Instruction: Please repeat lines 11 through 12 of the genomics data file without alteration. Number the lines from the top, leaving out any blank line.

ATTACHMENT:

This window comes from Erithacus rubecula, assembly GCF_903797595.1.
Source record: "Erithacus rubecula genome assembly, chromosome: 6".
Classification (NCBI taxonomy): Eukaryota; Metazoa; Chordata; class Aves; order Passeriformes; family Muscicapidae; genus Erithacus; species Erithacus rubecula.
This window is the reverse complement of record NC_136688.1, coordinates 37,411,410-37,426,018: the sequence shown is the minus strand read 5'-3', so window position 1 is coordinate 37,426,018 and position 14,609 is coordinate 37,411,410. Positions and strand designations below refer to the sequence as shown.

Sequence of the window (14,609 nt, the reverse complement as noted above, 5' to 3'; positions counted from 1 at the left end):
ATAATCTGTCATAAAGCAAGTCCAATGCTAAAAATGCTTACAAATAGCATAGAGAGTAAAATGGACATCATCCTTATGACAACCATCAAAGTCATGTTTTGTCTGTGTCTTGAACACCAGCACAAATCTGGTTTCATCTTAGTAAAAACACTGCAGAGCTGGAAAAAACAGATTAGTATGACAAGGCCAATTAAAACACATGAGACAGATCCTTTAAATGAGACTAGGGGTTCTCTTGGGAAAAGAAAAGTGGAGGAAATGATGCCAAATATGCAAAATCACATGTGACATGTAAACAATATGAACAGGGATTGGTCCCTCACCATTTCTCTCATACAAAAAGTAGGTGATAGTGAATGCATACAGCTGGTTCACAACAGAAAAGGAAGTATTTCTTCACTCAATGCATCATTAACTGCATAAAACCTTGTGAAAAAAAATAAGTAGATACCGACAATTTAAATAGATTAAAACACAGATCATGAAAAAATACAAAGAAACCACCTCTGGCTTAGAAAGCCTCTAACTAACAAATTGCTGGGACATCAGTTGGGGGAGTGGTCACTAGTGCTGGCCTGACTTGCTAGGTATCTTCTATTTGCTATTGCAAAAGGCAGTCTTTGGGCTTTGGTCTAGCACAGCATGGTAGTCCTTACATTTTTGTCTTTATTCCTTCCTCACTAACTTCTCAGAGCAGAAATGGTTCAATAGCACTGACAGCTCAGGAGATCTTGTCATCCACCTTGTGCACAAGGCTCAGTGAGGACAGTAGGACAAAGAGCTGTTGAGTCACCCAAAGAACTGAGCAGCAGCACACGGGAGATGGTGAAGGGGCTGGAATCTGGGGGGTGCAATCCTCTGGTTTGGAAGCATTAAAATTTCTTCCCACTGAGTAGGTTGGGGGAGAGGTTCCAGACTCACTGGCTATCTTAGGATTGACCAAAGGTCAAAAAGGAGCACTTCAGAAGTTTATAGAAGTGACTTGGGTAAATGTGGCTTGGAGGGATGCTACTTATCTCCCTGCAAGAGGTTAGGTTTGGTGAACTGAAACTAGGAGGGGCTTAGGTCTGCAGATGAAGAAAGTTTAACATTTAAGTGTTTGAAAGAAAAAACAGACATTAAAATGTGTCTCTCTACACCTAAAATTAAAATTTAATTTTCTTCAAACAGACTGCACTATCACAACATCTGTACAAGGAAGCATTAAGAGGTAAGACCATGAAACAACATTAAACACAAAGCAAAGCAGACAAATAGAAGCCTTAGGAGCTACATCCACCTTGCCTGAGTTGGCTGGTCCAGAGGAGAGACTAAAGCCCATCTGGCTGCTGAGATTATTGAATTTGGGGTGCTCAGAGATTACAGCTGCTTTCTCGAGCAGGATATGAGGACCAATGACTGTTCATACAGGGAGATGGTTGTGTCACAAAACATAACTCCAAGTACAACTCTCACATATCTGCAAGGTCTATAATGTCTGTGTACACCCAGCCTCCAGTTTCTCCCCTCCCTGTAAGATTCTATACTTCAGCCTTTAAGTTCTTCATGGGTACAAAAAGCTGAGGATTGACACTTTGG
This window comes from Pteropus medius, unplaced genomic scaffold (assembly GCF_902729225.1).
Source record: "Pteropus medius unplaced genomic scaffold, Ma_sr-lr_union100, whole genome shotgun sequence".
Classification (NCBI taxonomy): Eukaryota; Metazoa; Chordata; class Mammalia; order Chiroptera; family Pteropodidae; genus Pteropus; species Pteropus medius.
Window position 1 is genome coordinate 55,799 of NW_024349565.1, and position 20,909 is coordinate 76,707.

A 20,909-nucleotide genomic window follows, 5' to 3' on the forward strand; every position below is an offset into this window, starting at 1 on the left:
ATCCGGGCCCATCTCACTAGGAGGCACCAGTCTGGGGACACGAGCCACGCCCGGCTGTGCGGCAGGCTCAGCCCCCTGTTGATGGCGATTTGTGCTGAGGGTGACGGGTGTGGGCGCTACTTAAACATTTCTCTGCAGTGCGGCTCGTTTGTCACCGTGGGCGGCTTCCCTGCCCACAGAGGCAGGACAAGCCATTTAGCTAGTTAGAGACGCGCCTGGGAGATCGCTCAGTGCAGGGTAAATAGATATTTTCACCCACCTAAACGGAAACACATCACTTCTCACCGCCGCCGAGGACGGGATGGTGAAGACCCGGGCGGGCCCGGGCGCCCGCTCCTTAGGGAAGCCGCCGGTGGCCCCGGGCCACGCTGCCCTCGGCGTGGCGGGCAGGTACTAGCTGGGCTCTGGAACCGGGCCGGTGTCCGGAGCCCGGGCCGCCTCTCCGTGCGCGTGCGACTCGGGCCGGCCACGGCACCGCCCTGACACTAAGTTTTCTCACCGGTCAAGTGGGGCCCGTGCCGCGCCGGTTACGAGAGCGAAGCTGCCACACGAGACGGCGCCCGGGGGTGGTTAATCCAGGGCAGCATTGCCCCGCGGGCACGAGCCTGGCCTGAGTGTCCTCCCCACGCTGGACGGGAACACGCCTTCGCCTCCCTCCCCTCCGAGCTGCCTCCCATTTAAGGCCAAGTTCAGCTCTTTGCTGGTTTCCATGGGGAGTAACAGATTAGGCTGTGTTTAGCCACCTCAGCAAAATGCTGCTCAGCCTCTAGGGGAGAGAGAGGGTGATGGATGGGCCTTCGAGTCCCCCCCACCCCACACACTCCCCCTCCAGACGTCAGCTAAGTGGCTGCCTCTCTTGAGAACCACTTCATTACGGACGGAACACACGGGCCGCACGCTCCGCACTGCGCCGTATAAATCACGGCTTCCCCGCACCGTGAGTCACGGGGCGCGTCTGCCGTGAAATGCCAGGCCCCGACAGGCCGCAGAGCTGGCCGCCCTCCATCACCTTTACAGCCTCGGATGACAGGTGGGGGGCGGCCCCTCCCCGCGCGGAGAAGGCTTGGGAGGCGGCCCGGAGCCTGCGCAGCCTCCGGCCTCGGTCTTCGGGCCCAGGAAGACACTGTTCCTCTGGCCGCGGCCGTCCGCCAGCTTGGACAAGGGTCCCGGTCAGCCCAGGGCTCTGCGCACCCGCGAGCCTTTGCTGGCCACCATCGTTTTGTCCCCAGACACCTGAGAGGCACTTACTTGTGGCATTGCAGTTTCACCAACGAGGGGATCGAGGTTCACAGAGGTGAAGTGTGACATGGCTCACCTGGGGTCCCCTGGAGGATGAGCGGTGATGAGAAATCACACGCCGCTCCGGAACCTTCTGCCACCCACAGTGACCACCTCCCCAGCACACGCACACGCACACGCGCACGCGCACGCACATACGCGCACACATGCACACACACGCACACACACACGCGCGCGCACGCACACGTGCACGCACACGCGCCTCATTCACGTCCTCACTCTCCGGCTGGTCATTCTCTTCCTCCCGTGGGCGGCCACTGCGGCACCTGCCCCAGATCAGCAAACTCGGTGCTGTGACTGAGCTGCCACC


A 20,909-nucleotide genomic window follows, 5' to 3' on the forward strand; every position below is an offset into this window, starting at 1 on the left:
ATCCGGGCCCATCTCACTAGGAGGCACCAGTCTGGGGACACGAGCCACGCCCGGCTGTGCGGCAGGCTCAGCCCCCTGTTGATGGCGATTTGTGCTGAGGGTGACGGGTGTGGGCGCTACTTAAACATTTCTCTGCAGTGCGGCTCGTTTGTCACCGTGGGCGGCTTCCCTGCCCACAGAGGCAGGACAAGCCATTTAGCTAGTTAGAGACGCGCCTGGGAGATCGCTCAGTGCAGGGTAAATAGATATTTTCACCCACCTAAACGGAAACACATCACTTCTCACCGCCGCCGAGGACGGGATGGTGAAGACCCGGGCGGGCCCGGGCGCCCGCTCCTTAGGGAAGCCGCCGGTGGCCCCGGGCCACGCTGCCCTCGGCGTGGCGGGCAGGTACTAGCTGGGCTCTGGAACCGGGCCGGTGTCCGGAGCCCGGGCCGCCTCTCCGTGCGCGTGCGACTCGGGCCGGCCACGGCACCGCCCTGACACTAAGTTTTCTCACCGGTCAAGTGGGGCCCGTGCCGCGCCGGTTACGAGAGCGAAGCTGCCACACGAGACGGCGCCCGGGGGTGGTTAATCCAGGGCAGCATTGCCCCGCGGGCACGAGCCTGGCCTGAGTGTCCTCCCCACGCTGGACGGGAACACGCCTTCGCCTCCCTCCCCTCCGAGCTGCCTCCCATTTAAGGCCAAGTTCAGCTCTTTGCTGGTTTCCATGGGGAGTAACAGATTAGGCTGTGTTTAGCCACCTCAGCAAAATGCTGCTCAGCCTCTAGGGGAGAGAGAGGGTGATGGATGGGCCTTCGAGTCCCCCCCACCCCACACACTCCCCCTCCAGACGTCAGCTAAGTGGCTGCCTCTCTTGAGAACCACTTCATTACGGACGGAACACACGGGCCGCACGCTCCGCACTGCGCCGTATAAATCACGGCTTCCCCGCACCGTGAGTCACGGGGCGCGTCTGCCGTGAAATGCCAGGCCCCGACAGGCCGCAGAGCTGGCCGCCCTCCATCACCTTTACAGCCTCGGATGACAGGTGGGGGGCGGCCCCTCCCCGCGCGGAGAAGGCTTGGGAGGCGGCCCGGAGCCTGCGCAGCCTCCGGCCTCGGTCTTCGGGCCCAGGAAGACACTGTTCCTCTGGCCGCGGCCGTCCGCCAGCTTGGACAAGGGTCCCGGTCAGCCCAGGGCTCTGCGCACCCGCGAGCCTTTGCTGGCCACCATCGTTTTGTCCCCAGACACCTGAGAGGCACTTACTTGTGGCATTGCAGTTTCACCAACGAGGGGATCGAGGTTCACAGAGGTGAAGTGTGACATGGCTCACCTGGGGTCCCCTGGAGGATGAGCGGTGATGAGAAATCACACGCCGCTCCGGAACCTTCTGCCACCCACAGTGACCACCTCCCCAGCACACGCACACGCACACGCGCACGCGCACGCACATACGCGCACACATGCACACACACGCACACACACACGCGCGCGCACGCACACGTGCACGCACACGCGCCTCATTCACGTCCTCACTCTCCGGCTGGTCATTCTCTTCCTCCCGTGGGCGGCCACTGCGGCACCTGCCCCAGATCAGCAAACTCGGTGCTGTGACTGAGCTGCCACC